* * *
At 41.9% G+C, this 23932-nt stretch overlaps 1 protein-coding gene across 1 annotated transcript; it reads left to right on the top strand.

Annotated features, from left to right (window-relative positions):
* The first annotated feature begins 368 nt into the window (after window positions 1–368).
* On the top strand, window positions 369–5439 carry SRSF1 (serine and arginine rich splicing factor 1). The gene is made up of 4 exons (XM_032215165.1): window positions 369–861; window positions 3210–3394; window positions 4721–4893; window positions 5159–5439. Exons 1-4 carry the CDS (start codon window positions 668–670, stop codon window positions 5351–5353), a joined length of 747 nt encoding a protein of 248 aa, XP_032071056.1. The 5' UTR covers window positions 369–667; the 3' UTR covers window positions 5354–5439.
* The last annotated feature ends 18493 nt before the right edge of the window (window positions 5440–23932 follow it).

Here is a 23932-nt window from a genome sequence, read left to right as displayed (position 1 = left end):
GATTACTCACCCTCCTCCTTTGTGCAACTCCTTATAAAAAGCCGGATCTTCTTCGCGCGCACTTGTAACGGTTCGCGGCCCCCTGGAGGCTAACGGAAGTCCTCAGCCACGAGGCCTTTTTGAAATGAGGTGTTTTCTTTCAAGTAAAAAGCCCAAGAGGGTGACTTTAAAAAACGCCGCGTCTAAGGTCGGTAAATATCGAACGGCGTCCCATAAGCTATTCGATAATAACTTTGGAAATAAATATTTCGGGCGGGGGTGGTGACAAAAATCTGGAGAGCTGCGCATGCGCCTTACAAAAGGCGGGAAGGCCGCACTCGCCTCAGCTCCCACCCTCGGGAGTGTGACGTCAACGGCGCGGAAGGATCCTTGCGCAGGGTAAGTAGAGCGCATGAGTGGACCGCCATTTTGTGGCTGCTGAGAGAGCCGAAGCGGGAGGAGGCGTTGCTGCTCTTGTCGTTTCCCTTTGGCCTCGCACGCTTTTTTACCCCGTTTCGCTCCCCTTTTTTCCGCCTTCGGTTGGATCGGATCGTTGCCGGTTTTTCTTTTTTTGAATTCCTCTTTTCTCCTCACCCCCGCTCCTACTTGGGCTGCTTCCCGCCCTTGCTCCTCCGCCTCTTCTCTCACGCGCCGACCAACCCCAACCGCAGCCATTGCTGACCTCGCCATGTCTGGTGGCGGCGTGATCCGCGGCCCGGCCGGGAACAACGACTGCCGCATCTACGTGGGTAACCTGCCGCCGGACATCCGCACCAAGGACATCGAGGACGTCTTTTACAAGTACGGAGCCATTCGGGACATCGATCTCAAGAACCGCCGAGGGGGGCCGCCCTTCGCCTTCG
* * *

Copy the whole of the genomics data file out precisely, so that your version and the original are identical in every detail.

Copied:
At 41.9% G+C, this 23932-nt stretch overlaps 1 protein-coding gene across 1 annotated transcript; it reads left to right on the top strand.

Annotated features, from left to right (window-relative positions):
* The first annotated feature begins 368 nt into the window (after window positions 1–368).
* On the top strand, window positions 369–5439 carry SRSF1 (serine and arginine rich splicing factor 1). The gene is made up of 4 exons (XM_032215165.1): window positions 369–861; window positions 3210–3394; window positions 4721–4893; window positions 5159–5439. Exons 1-4 carry the CDS (start codon window positions 668–670, stop codon window positions 5351–5353), a joined length of 747 nt encoding a protein of 248 aa, XP_032071056.1. The 5' UTR covers window positions 369–667; the 3' UTR covers window positions 5354–5439.
* The last annotated feature ends 18493 nt before the right edge of the window (window positions 5440–23932 follow it).

Here is a 23932-nt window from a genome sequence, read left to right as displayed (position 1 = left end):
GATTACTCACCCTCCTCCTTTGTGCAACTCCTTATAAAAAGCCGGATCTTCTTCGCGCGCACTTGTAACGGTTCGCGGCCCCCTGGAGGCTAACGGAAGTCCTCAGCCACGAGGCCTTTTTGAAATGAGGTGTTTTCTTTCAAGTAAAAAGCCCAAGAGGGTGACTTTAAAAAACGCCGCGTCTAAGGTCGGTAAATATCGAACGGCGTCCCATAAGCTATTCGATAATAACTTTGGAAATAAATATTTCGGGCGGGGGTGGTGACAAAAATCTGGAGAGCTGCGCATGCGCCTTACAAAAGGCGGGAAGGCCGCACTCGCCTCAGCTCCCACCCTCGGGAGTGTGACGTCAACGGCGCGGAAGGATCCTTGCGCAGGGTAAGTAGAGCGCATGAGTGGACCGCCATTTTGTGGCTGCTGAGAGAGCCGAAGCGGGAGGAGGCGTTGCTGCTCTTGTCGTTTCCCTTTGGCCTCGCACGCTTTTTTACCCCGTTTCGCTCCCCTTTTTTCCGCCTTCGGTTGGATCGGATCGTTGCCGGTTTTTCTTTTTTTGAATTCCTCTTTTCTCCTCACCCCCGCTCCTACTTGGGCTGCTTCCCGCCCTTGCTCCTCCGCCTCTTCTCTCACGCGCCGACCAACCCCAACCGCAGCCATTGCTGACCTCGCCATGTCTGGTGGCGGCGTGATCCGCGGCCCGGCCGGGAACAACGACTGCCGCATCTACGTGGGTAACCTGCCGCCGGACATCCGCACCAAGGACATCGAGGACGTCTTTTACAAGTACGGAGCCATTCGGGACATCGATCTCAAGAACCGCCGAGGGGGGCCGCCCTTCGCCTTCG